How to approach brands as a blogger or influencer if you want to do a collaboration
Blogging, Career and Finance, Life Skills

How to Approach Brands as a Blogger or Influencer

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According to a brand owner

When I told my husband a few weeks ago that I was planning to write about this, he said he can’t really think of how to approach brands as a blogger or influencer other than putting yourself out there and cold-calling or emailing. “There’s a way to do it better,” Thomas Edison said. While it doesn’t apply to everything — if it ain’t broken, don’t fix it — in the case of bloggers approaching brands, I’d have to agree with Edison.

Seeing both ends of the spectrum as a small business owner and an editor who works with brands, I can say I’ve seen the best and worst when it comes to “collaboration proposals” or asking for partnerships.

How to approach brands as a blogger

They say you can’t get what you don’t ask for. That’s true. But it pays to know the value of what you’re asking for and, more importantly, what you can give in return. So if you’re an aspiring blogger or influencer just getting started or someone who already has a bit of clout and would like to leverage the audience you’ve cultivated, here are the best ways to approach brands.


Study the brand you’ll approach

Before you even think about sending an email to a brand, make sure their branding is aligned with yours. (Unless you want your social media accounts or blog to just be an ads page for a bunch of things that don’t relate to you and what you stand for.) Learn what the brand is about. If it’s a good fit, go right ahead and reach out. But make sure you’re prepared!

Be armed with a real proposal

I can’t tell you how many times I’ve received “collaboration proposals” from “bloggers.” On good days (those when I’m more generous with my time and patience), I decline their proposals and say we don’t currently have plans to do product seeding or influencer outreach. Most days, I just don’t reply. And to be honest, it’s because I get so annoyed by what they say. Here’s a sample.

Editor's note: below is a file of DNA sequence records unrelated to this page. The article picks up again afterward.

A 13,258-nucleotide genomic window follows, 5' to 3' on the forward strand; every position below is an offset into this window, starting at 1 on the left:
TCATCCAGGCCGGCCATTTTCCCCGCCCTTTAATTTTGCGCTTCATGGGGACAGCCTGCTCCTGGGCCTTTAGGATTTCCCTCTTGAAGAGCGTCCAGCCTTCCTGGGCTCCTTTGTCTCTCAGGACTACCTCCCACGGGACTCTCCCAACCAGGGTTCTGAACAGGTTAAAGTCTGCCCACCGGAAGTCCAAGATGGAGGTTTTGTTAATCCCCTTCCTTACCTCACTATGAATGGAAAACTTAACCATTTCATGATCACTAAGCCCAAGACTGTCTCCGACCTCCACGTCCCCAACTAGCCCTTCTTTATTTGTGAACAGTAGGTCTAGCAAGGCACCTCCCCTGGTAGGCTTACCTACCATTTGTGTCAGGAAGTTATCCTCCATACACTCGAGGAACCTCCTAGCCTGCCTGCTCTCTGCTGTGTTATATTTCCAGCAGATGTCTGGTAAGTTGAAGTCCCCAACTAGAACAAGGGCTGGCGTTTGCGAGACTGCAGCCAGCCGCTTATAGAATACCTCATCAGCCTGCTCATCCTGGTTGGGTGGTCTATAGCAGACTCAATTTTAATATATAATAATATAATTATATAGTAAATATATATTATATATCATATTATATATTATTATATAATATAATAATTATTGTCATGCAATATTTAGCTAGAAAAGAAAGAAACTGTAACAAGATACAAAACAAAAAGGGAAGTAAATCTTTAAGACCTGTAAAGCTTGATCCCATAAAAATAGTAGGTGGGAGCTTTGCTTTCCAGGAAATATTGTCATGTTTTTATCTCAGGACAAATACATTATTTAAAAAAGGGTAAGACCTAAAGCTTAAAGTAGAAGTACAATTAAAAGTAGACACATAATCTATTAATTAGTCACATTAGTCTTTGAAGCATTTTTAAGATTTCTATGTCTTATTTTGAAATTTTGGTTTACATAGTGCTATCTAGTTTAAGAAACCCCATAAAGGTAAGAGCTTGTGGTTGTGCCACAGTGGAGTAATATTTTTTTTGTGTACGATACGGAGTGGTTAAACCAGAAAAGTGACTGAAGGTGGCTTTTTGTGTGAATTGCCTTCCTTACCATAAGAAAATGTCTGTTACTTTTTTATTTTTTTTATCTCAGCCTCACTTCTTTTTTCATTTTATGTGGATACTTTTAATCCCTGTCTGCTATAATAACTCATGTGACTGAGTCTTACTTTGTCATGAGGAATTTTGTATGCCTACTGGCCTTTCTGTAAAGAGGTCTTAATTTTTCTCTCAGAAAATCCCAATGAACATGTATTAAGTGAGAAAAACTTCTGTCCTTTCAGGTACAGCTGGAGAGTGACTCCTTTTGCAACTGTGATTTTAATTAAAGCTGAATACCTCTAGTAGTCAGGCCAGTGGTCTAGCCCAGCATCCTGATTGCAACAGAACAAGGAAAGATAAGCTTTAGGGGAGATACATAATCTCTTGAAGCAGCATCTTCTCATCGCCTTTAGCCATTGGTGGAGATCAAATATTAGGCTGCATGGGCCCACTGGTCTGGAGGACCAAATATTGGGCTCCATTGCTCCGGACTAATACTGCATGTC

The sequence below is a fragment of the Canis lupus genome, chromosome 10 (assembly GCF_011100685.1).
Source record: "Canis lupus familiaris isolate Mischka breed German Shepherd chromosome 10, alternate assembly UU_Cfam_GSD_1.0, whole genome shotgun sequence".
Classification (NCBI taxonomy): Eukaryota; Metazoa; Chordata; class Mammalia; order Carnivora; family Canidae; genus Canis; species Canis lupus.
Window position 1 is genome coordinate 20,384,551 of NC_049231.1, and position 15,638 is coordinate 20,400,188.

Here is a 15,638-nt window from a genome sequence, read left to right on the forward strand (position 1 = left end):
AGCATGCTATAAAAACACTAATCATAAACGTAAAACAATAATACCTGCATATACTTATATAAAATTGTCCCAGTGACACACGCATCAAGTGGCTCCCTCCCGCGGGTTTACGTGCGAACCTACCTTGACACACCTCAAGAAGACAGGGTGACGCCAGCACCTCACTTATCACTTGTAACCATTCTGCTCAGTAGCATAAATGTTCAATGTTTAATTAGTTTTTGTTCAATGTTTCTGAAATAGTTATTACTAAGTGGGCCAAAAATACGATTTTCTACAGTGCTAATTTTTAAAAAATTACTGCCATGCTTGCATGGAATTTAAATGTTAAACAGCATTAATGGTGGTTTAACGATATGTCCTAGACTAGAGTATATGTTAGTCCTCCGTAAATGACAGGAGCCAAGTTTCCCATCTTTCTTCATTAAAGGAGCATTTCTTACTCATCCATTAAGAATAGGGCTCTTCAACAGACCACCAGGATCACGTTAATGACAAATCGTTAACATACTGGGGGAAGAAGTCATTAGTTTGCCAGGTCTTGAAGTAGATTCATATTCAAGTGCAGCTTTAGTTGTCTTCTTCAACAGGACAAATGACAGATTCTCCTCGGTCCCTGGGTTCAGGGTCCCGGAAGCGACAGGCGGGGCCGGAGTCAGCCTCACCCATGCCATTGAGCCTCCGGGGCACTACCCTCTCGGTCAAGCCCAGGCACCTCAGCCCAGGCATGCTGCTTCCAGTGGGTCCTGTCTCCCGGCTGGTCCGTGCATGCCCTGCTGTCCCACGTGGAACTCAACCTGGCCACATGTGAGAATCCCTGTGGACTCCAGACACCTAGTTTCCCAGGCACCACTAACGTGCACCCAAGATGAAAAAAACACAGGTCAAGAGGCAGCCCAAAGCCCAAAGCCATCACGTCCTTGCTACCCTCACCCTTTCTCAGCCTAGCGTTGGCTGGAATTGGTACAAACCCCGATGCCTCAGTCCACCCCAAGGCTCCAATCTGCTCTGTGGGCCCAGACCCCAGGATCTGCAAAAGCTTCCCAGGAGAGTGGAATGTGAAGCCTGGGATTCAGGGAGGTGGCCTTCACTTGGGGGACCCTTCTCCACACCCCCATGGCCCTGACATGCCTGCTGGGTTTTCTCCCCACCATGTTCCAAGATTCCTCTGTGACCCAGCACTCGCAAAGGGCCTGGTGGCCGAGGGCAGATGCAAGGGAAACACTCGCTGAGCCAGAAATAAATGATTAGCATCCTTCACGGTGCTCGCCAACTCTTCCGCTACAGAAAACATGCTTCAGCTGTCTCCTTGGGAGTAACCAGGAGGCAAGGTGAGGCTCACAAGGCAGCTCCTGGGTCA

I’m not trying to shame their hustle, but it is becoming troublesome. “Everyone with a Facebook these days is an influencer,” Kate Jones, marketing and communications manager at Dusit Thani told The Atlantic in an interview about luxury hotels being hounded by such proposals. I’m sure our business email doesn’t get as many proposals as they do on a daily basis, but it’s already tiring.

So how do you avoid leaving a bad impression on a brand and actually get a chance at working with them? The most important thing to note about how to approach brands as a blogger or influencer is to champion what you can do and not what you want to get out of the collaboration.

It’s great that you took notice of my brand, but asking for free products isn’t really a collaboration because, well, a collaboration involves two parties on something that is mutually beneficial to them. So, please, let me (and other brands) know what exactly we can get from collaborating with you.

Also, please be creative! Oh, so you’re making a summer lookbook and one of our pieces would look great in an ensemble you’re putting together? Great! Ah, you’re writing about brands that champion Filipino craftsmanship? Sure. Hit us up with something other than “send me products and I’ll post them on my Instagram.”

Send brands your media kit.

Send your media kit along with your proposal

No, you don’t need to put your entire proposal on your first email. A good 5 to 7 sentences can already work. Introduce yourself, what you do and what you’re good at, why you love the brand and why you want to collaborate with them, what you’re planning to do and where they can reach you for more information. That’s it. But make sure you back up your outreach email with your media kit. Otherwise, how will brands know what you can offer?

What’s a media kit? It’s a document that has information (mostly key facts and statistics) about your blog/social media accounts. So it says who you are and what your platform or blog is about and who and how big your audience is. You can also outline the things you can work with brands on. If you’ve worked with brands before, testimonials from them would be great to include in your media kit, too.

Be real about your numbers

In the world of influencer marketing, numbers matter. Most brands want to work with people who have big followings. But it doesn’t mean you should beef up your media kit with lies or buy followers for your Instagram account just so you can get on a brand’s PR list or get products once.

Here’s a golden nugget from a friend who’s a consultant for brands: “Please make sure that your statistics are accurate and genuine. Some brands are willing to work with those who have 5k followers or even below as long as these followers are engaged.”

So what should you do instead?

Focus on creating captivating content and building an audience that’s loyal to you and what you put out.

Once you’ve done these, you can start focusing on how to approach brands as a blogger or influencer.

Jorj Cornejo

Jorj writes and helps shape stories that stick in people's minds, tug at their heartstrings and move them to action. She spends her free time trying to read the whole Internet.

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